How can leaders in healthcare get the knowledge they need to deal effectively with the issues of regulation or reimbursement?
Andy Fish: If you are in an industry or company that has trade associations, to give a very self-interested plug, trade associations really are the nexus between the public sector and the private sector. This is where private sector comes together to really chew on public policy issues. And figure out what public policy is beneficial and what changes in public policy are needed and can be effectively promoted to Congress and other agencies….
When I moved from the administration into the private sector [Mr. Fish was assistant secretary for congressional relations and intergovernmental affairs, U.S. Department of Agriculture, from 1999 to 2001], particularly when I went to the American Cancer Society and later to another trade association, I was somewhat concerned that these positions would be less interesting that working in the government, frankly, because working in the government is being at the intersection of a lot of interesting things going on – you have the ability to effect a lot of significant change.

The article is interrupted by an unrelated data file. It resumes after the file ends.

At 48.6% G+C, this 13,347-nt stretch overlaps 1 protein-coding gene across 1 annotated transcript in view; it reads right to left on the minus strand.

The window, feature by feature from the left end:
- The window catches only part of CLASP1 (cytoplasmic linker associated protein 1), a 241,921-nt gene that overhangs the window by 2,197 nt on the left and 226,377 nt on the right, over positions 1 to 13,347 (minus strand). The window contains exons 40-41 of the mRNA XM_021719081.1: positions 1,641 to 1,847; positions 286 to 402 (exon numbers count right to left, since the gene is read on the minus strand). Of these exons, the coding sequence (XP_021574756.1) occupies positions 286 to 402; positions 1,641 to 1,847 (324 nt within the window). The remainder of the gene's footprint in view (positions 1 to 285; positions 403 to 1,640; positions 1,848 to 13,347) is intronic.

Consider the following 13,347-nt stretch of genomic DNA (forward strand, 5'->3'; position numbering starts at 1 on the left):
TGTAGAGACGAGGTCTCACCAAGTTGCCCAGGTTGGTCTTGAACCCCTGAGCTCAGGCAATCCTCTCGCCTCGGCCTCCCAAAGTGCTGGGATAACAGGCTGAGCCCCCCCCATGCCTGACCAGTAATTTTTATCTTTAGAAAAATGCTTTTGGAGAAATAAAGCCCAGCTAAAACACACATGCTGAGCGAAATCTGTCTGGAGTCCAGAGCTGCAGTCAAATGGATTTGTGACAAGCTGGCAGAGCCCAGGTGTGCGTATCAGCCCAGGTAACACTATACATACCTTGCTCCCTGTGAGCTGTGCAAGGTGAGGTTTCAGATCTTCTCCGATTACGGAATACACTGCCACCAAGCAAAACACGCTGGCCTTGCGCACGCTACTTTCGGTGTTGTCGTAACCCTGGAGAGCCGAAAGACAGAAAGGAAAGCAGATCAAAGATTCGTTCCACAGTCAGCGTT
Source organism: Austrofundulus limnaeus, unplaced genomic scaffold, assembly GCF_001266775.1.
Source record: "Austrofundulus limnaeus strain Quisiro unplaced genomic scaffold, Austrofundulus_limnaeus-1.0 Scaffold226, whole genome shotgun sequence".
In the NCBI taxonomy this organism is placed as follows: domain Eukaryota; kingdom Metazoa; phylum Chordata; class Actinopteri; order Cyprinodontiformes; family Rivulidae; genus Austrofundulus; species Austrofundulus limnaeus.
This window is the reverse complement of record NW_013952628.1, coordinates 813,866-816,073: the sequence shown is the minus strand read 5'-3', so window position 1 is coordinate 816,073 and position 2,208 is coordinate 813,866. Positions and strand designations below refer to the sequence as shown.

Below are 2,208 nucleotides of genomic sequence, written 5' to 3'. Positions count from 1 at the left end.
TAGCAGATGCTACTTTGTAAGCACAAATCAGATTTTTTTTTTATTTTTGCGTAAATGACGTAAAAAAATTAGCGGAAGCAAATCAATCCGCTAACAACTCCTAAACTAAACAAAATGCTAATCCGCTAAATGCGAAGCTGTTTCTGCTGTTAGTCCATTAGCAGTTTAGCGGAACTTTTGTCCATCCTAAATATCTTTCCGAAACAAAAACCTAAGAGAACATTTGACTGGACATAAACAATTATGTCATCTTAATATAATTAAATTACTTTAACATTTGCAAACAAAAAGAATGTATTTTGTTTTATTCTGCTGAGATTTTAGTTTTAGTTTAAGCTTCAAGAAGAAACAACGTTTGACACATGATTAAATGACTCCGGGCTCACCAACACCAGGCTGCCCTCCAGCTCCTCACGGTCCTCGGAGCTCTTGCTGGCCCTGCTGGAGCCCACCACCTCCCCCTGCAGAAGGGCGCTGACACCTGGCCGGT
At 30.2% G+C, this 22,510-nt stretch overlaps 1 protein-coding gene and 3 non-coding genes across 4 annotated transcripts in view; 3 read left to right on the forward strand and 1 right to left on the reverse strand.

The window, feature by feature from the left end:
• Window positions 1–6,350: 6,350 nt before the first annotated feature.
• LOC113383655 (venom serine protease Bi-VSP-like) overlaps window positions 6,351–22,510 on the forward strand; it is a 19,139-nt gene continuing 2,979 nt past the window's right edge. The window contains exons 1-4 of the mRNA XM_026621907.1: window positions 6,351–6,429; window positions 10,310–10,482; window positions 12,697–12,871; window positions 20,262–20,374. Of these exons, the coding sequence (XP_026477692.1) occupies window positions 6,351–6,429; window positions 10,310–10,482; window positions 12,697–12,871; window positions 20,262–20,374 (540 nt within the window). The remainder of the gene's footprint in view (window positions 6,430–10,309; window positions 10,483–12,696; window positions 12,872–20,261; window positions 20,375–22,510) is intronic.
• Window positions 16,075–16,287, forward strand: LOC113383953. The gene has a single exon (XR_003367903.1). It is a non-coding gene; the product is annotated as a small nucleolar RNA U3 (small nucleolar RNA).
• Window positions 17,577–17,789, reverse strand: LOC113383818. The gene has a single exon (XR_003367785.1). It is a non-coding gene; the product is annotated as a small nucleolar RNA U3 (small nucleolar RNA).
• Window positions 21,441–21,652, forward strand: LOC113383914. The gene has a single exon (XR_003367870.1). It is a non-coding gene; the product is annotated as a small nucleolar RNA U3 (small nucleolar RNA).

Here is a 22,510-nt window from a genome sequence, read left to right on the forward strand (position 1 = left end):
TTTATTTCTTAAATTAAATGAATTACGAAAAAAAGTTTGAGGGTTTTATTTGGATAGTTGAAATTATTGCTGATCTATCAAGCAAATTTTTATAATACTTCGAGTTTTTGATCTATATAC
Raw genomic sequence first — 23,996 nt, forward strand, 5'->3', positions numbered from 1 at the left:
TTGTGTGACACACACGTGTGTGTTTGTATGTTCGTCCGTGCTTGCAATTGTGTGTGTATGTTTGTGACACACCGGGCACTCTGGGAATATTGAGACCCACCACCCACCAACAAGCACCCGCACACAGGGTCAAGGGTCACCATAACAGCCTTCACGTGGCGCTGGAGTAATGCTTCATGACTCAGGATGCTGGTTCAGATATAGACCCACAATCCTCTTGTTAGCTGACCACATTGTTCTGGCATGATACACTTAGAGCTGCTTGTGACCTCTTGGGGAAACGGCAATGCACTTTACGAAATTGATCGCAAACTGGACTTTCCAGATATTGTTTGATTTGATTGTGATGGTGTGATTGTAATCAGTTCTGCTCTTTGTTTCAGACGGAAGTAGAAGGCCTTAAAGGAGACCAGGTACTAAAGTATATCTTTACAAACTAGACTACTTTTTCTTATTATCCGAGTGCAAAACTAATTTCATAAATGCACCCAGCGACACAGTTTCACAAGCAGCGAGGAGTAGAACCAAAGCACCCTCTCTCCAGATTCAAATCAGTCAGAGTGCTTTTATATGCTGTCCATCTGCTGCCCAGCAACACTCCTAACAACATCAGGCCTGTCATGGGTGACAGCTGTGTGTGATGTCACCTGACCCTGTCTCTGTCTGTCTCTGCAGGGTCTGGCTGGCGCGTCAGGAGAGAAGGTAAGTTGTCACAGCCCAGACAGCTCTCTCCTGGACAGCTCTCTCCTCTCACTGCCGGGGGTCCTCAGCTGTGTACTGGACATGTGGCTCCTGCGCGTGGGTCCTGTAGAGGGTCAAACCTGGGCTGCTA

I was very relieved to find out that working in this private sector intersection with the public sphere, in a trade association or a patient advocacy organization or a professional society, is an incredibly dynamic place. We are spending more time thinking about certain policy issues than anyone on Capitol Hill. So we end up becoming more expert than just about anyone that we work with on Capitol Hill and in some cases within the government agencies.
This interview was condensed and edited. For more information on AdvaMedDx, please visit www.advameddx.org.